It is very comfortable to hold standing or sitting, as well as lightweight due to less mass inside the box. I found the neck to be a little thick for my taste, without taper on the higher frets. The sustain wasn’t as impressive as the 72 Deluxe, but still impressive. This is a neat looking guitar, but by no means a classic Telecaster. P90s tend to have a lot of feedback, so bedroom-dwellers beware; you’ll want to stand back a bit from your amp to avoid door-knocking neighbors.
Stratocaster – Squire Bullet
The Squire I played was setup very nicely with great action, neck feel and weight. However, I find this guitar lacks the tone of it’s lower range Fender counterparts. The pickups simply sound cheap.
If a player is on a seriously tight budget and playing through an equally cheap amplifier while still learning to play, I would say this is a good choice. I would especially recommend this instrument to anyone with experience tinkering around with wiring and able to replace the pickups.
This means that this $150 guitar with another $150 invested in upgrades could play and sound almost like an American Standard at a price point of $1,400. The price point is geared toward holiday gift-giving to grandkids, not to blissful matrimony months after purchase as-is to those more musically experienced.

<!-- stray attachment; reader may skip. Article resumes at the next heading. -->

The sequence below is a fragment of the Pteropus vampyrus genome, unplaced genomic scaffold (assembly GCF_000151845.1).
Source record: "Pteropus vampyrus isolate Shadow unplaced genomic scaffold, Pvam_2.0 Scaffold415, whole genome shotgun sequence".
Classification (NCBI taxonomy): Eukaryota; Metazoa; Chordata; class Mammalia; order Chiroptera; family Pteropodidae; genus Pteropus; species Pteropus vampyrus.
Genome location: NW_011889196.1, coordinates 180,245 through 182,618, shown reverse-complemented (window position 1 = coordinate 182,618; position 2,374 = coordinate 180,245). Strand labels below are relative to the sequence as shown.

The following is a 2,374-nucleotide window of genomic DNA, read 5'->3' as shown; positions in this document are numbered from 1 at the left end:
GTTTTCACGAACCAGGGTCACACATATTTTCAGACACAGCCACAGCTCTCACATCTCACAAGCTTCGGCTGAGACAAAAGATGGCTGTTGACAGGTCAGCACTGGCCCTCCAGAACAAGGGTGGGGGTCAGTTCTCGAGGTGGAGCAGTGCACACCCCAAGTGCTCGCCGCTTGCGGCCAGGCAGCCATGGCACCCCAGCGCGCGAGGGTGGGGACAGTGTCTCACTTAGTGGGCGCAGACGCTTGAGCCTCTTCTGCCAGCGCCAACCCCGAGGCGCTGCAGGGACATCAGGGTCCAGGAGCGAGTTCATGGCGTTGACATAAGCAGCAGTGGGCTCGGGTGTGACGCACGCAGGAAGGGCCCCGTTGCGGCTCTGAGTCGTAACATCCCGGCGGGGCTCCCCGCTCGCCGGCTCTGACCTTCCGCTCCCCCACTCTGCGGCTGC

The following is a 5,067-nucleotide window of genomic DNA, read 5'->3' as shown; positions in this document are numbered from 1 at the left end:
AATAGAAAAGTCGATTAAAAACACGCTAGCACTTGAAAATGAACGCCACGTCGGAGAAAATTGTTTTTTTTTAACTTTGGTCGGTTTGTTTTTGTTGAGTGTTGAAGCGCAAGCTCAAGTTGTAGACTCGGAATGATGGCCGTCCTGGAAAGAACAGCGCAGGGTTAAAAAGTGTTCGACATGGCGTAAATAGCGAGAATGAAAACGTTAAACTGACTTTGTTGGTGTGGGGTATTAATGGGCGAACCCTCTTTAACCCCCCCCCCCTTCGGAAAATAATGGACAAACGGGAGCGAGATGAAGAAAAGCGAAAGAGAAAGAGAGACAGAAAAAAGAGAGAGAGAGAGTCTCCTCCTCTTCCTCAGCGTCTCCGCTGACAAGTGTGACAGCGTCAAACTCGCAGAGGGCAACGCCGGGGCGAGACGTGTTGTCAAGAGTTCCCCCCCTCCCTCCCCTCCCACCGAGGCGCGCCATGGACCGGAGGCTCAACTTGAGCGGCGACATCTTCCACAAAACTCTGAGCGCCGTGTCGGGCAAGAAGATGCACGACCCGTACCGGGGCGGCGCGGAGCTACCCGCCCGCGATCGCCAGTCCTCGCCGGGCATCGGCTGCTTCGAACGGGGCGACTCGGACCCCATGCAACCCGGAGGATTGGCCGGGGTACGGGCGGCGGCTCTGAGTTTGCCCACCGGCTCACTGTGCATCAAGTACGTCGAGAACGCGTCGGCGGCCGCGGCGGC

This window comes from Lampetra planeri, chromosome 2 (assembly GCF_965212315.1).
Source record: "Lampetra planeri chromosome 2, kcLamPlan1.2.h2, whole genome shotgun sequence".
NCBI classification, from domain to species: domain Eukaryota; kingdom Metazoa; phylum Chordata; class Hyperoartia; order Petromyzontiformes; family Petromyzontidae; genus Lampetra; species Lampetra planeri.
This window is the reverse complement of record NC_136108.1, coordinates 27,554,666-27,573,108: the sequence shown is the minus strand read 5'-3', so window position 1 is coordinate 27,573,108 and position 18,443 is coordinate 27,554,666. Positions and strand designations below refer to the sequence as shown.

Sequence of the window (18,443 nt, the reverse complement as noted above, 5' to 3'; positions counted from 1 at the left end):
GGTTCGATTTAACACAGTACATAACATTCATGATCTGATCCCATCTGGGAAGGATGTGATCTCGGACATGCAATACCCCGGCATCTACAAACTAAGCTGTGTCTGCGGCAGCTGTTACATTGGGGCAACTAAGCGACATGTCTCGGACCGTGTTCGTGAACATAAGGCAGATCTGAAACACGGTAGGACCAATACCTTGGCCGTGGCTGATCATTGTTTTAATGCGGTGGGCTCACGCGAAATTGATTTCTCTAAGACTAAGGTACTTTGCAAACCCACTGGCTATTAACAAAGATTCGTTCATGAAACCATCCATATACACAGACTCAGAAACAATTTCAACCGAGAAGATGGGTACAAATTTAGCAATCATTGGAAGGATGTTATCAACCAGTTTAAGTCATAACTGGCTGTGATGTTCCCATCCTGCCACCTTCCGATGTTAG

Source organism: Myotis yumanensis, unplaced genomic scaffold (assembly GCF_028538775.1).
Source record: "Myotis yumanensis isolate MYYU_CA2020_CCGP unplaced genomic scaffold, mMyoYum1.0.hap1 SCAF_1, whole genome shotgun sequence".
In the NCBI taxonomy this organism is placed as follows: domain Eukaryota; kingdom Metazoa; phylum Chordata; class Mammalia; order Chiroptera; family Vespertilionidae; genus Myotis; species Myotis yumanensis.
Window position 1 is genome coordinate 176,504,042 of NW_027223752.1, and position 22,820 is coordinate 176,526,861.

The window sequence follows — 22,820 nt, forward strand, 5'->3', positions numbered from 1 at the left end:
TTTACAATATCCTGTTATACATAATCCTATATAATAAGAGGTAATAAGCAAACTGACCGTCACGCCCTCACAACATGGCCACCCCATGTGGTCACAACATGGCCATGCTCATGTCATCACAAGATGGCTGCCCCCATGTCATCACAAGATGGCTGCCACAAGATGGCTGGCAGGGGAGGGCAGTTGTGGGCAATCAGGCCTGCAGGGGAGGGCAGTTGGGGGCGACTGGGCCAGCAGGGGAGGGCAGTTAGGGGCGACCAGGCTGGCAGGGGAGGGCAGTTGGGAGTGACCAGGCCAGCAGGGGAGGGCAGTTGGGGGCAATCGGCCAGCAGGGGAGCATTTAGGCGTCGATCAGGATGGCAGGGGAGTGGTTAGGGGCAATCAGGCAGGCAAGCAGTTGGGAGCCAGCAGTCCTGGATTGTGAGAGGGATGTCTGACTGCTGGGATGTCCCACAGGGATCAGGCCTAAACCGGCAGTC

Telecaster – American Special
I’m sad to report the American Special model of the Telecaster doesn’t match up to the Stratocaster version in terms of playability. The neck was gigantic and made bar-chords difficult to fret – even with jumbo frets. The taper on the upper frets wasn’t enough to make up for the thickness.
However, the sound on this axe is unreal. I was able to sustain notes for days while making quick pickup switches for rhythm. Each of the three configurations sounded even and righteous in their own way. Switching to the distortion channel on the amplifier showed me that this guitar was meant for dirty blues solos. Perhaps others have smaller necks, but I would aim to try before you buy.
Telecaster – American Professional